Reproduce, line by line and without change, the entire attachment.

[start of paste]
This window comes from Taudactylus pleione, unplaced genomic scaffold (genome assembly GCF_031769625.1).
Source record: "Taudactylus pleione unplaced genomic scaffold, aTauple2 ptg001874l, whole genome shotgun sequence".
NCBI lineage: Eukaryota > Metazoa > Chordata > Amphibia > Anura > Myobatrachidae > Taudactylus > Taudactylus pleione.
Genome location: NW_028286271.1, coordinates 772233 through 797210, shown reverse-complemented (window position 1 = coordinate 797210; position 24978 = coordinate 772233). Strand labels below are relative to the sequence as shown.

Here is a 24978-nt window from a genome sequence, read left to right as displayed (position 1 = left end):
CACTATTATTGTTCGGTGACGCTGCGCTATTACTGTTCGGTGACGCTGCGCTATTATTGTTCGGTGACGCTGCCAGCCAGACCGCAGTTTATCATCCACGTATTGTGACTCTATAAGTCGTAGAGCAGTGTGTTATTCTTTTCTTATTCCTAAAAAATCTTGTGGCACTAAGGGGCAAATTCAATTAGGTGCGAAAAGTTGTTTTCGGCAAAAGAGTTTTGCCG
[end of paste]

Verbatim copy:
This window comes from Taudactylus pleione, unplaced genomic scaffold (genome assembly GCF_031769625.1).
Source record: "Taudactylus pleione unplaced genomic scaffold, aTauple2 ptg001874l, whole genome shotgun sequence".
NCBI lineage: Eukaryota > Metazoa > Chordata > Amphibia > Anura > Myobatrachidae > Taudactylus > Taudactylus pleione.
Genome location: NW_028286271.1, coordinates 772233 through 797210, shown reverse-complemented (window position 1 = coordinate 797210; position 24978 = coordinate 772233). Strand labels below are relative to the sequence as shown.

Here is a 24978-nt window from a genome sequence, read left to right as displayed (position 1 = left end):
CACTATTATTGTTCGGTGACGCTGCGCTATTACTGTTCGGTGACGCTGCGCTATTATTGTTCGGTGACGCTGCCAGCCAGACCGCAGTTTATCATCCACGTATTGTGACTCTATAAGTCGTAGAGCAGTGTGTTATTCTTTTCTTATTCCTAAAAAATCTTGTGGCACTAAGGGGCAAATTCAATTAGGTGCGAAAAGTTGTTTTCGGCAAAAGAGTTTTGCCG